24. Vicki Johnson on September 14, 2022 at 4:09 am

    Dr. Roskam’s reach was global through his books, short courses, and impact on aircraft designs around the world. His reach was local and deep through his students at KU. Dr. Roskam’s output was incredible, and yet he always had time. Dr. Roskam was larger than life and yet still human. I remember him telling me once that he always got eight hours of sleep.

    I was fortunate to be one of Dr. Roskam’s PhD students. I learned about the legendary Roskam method while waiting outside his office door for my appointments. I only experienced the kind, helpful, gentlemanly Dr. Roskam. He could turn the legendary part on and off in an amazing way. One of my proudest days was after a successful dissertation defense when Dr. Roskam told me I must now call him Jan.

    We stayed connected over the years. I saw the Roskam method at the NASA/USRA Universities Advanced Design Program summer conferences while I was the Program Manager. USRA hoped that I could get Roskam to quit being so hard on the students from other universities. Not if those students were going to make stuff up for answers to questions. KU students were not the only ones to celebrate surviving Dr. Roskam!

    As chair of the AIAA Wichita Section, I was privileged to present Jan with the 2007 AIAA Aircraft Design Award. We made him speak for his dinner and award. Everyone loved to listen to Jan and could always learn something. We loved that meeting because so many of Jan’s former students in Wichita came out to honor him.

    I was always so happy to see Jan and Jannie at KU events and missed them when they stopped coming out. Jannie, thank you for taking such good care of Jan. And for being such a nice person yourself. I mourn with you and with many. My prayers are for peace and goodness for you, your family, and all Jan’s colleagues and friends.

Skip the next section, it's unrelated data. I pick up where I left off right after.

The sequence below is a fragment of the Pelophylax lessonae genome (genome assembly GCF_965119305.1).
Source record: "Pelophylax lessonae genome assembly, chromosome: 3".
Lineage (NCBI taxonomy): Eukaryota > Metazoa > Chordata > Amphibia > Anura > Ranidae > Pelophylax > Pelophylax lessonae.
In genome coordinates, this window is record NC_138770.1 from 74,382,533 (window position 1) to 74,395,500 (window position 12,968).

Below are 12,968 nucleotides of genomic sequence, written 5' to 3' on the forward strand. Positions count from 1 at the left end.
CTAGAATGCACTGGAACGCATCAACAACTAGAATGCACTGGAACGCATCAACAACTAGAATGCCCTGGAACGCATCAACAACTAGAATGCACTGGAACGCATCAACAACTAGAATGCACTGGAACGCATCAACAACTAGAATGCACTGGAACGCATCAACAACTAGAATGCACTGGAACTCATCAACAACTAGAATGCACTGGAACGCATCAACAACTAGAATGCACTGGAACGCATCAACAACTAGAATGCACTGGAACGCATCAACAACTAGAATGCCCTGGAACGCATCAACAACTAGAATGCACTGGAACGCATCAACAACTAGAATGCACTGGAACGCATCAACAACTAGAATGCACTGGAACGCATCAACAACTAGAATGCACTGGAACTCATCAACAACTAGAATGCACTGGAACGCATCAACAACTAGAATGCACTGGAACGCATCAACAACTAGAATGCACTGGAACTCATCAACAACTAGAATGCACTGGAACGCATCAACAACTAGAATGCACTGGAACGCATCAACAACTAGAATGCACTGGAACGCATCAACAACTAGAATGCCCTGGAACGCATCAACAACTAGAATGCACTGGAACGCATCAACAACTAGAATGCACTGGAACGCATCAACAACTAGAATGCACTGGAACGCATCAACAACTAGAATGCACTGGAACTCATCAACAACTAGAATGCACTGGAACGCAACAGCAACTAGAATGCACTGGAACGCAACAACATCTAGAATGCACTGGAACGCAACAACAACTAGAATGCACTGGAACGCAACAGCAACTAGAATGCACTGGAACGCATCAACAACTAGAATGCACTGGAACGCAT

Jan’s absence will leave a hole; the world is diminished a little. But he has left a huge legacy that will live on and continue his good work. The best part is Jan thoroughly enjoyed what he was doing while he was doing it.

    Rest in peace, Jan. You certainly earned it.

  25. Andre Luis - Transport Canada on September 14, 2022 at 9:00 am

    Our condolences to the family and our respect to this great contributor to the aviation industry. His books and classes were and continued to be a reference for a long time. Stay in peace. Andre Luis – TCCA

  26. Saeed Farokhi on September 14, 2022 at 1:18 pm

    Jan Roskam was my friend and colleague at KUAE. More than that, he was an inspiration and role model. Emulating his enthusiasm for aircraft design, I started a senior engine design course at KU with some success. Jan was always congratulatory and supportive of my efforts. Thank you Jan for being such an important part of my professional life. My heartfelt condolences go to Jannie, their family and friends.

    Rest in peace my friend.

  27. Gerald E. "Jerry" Jenks on September 14, 2022 at 1:47 pm

    I met Dr. Jan Roskam 55 years ago. He was my teacher, mentor, boss and (the most cherished) friend. I can honestly say that in my 42 years in the aerospace industry I never met anyone that could match Jan’s unrelenting commitment to excellence and rigorous discipline. Jan had very high expectations for everyone, and it was an honor to try to achieve. I don’t do aircraft design anymore but there are little things I do every day that derive from Jan’s expectations. I will miss you, but I’ll never forget you. Your legacy will live forever. May God’s love rest upon you.

  28. Ricardo on September 14, 2022 at 1:58 pm

    Having contributed immensely to the world of aircraft design, most if not all aircraft has got a glimpse of Jan’s textbooks influence.
    Condolences to the family. Jan still lives on in every airplane flying up in the skies.

  29. Shawn Keshmiri on September 14, 2022 at 2:46 pm

    Dr. Roskam was a nationally and internationally renowned researcher, educator, and mentor. His impact on generations of Aerospace Engineers crossed boarders and shaped a new approach to modern aircraft design. His legacy will endure for generations to come.